There’s no better way to end lent, than with chocolate. After 40 days of complying with stringent (or less stringent) self-made rules for lent, the fluffy bunny arrives with over-filled baskets of treats. No, we’re not talking about bunnies with fur, but rather the gold-foil wrapped chocolate variant. Even though 67 per cent of German children no longer believe in the Easter bunny, Easter weekend remains an important family event full of tradition.
Using our Feedbackstr tool, we surveyed 421 German households about Easter. On a scale from one to five, our respondents confirmed with a score of 4.2 (very important) that it is of great importance for them to spend time with their family at Easter. The most popular Easter traditions among families are painting or dyeing eggs (33 per cent), hanging eggs (27 per cent) and having an Easter egg hunt (15 per cent). Eating chocolate mustn’t be forgotten because 40 per cent of those surveyed admit that it doesn’t matter whether it’s in the form of a bunny or egg – it just has to be made of chocolate.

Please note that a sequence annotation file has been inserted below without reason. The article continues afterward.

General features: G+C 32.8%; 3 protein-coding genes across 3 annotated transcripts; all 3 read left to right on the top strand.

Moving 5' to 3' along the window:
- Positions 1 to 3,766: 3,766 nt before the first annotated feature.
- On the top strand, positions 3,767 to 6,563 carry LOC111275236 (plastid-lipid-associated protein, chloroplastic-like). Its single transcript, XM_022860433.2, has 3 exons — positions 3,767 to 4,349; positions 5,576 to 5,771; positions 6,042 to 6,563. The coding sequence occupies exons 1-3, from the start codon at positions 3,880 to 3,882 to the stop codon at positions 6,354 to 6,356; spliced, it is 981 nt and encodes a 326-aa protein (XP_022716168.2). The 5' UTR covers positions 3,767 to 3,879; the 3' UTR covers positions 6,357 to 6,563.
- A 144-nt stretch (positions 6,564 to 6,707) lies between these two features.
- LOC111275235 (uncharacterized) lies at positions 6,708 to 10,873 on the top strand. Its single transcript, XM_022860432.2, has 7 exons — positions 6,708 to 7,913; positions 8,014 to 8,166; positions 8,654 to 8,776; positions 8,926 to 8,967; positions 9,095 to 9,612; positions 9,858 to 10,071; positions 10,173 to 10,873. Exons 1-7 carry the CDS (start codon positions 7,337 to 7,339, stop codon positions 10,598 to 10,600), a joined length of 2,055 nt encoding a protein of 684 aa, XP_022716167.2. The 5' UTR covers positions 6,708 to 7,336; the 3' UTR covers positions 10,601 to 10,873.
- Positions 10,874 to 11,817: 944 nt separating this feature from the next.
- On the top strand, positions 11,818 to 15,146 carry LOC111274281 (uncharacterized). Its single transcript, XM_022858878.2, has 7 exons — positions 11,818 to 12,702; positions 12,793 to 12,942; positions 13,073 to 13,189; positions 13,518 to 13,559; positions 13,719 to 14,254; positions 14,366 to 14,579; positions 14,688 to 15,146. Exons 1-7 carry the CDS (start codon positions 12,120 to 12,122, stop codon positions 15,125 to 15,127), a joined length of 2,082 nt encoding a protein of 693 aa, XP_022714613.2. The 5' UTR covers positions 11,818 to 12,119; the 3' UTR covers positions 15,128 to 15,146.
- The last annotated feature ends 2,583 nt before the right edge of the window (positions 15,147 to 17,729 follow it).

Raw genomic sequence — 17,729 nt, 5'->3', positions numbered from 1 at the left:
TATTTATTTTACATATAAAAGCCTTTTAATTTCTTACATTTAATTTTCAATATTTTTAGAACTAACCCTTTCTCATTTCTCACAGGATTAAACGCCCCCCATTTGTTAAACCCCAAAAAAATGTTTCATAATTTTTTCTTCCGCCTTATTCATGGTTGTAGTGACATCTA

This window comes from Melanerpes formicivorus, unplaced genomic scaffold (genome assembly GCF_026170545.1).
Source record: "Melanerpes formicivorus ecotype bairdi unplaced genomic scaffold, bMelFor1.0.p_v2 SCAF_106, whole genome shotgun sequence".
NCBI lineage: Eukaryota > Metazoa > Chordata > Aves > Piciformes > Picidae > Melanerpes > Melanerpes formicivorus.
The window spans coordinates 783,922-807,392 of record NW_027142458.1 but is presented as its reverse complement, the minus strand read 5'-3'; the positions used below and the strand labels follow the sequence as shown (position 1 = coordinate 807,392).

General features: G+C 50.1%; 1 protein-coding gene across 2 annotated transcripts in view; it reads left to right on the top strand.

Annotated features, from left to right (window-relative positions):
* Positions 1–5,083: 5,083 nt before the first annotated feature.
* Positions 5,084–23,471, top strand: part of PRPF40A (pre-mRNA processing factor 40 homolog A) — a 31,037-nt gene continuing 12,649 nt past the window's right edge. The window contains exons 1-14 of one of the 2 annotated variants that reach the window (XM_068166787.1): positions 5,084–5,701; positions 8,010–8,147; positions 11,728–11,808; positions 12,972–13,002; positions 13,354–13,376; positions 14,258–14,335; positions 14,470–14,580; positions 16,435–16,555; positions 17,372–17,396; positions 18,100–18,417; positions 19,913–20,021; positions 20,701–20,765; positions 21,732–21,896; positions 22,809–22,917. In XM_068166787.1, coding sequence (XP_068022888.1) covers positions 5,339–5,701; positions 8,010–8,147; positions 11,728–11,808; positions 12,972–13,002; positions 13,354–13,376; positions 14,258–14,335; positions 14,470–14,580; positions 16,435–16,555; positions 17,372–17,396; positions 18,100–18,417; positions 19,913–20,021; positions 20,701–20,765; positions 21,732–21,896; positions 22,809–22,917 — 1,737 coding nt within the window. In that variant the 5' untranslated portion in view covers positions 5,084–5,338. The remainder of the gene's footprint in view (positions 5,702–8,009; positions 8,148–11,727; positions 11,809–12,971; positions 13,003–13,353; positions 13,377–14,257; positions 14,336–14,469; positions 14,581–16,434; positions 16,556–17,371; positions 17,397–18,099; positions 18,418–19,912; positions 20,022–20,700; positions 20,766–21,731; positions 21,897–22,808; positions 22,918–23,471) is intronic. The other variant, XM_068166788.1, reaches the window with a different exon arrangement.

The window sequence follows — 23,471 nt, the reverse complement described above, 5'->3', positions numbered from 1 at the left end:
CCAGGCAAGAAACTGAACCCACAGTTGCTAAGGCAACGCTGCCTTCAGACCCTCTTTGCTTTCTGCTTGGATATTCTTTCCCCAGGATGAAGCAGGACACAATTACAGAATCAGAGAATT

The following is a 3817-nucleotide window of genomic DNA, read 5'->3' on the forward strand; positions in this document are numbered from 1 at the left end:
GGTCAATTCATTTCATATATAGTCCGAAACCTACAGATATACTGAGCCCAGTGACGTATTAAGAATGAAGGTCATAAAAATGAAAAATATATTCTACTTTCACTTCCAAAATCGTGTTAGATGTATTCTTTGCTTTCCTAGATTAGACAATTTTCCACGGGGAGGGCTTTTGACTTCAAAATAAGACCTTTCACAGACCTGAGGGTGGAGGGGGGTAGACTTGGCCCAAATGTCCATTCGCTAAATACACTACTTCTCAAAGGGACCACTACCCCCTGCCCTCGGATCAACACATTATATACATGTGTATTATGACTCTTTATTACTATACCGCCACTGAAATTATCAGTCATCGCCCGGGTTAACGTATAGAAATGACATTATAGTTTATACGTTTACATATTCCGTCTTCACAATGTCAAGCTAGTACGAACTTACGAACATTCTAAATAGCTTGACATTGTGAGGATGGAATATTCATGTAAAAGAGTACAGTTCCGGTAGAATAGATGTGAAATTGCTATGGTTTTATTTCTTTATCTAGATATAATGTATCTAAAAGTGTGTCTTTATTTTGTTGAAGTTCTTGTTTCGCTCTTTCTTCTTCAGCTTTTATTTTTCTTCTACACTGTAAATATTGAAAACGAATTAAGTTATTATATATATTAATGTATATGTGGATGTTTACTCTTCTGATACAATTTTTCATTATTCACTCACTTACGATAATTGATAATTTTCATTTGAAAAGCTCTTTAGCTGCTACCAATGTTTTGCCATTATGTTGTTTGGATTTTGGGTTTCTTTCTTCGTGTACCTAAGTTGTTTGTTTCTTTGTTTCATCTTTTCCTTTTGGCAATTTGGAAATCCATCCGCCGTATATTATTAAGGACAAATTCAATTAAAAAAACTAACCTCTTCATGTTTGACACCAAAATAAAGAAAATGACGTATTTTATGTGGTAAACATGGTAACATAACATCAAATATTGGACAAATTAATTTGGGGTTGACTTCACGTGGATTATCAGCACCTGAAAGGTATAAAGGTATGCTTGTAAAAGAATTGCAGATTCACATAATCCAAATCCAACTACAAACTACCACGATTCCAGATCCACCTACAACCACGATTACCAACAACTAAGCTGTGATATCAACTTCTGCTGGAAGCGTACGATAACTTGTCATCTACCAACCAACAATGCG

There are also a few more unusual Easter customs: “the tradition of Easter wheels in the Tyrolean mountains, where burning wheels are rolled down the valley, e.g. in Zillertal“, explains one participant. “Waleiern: you dig out a sloping pit and taking it in turns, roll eggs down the slope. The winner is the person whose egg travels the furthest or is in the best condition at the end. The eggs are then eaten,” explains one of the respondents.
This year in parts of Germany, you best not forget your gloves when going to search for eggs but at least there’s no chance of the chocolate melting with the amount of snow that’s lying on the ground. And maybe we’ll even be able to find the Easter bunny’s sleigh tracks in the snow.
Here you can view all the results of the survey.
Have a wonderful Easter and eat lots of chocolate!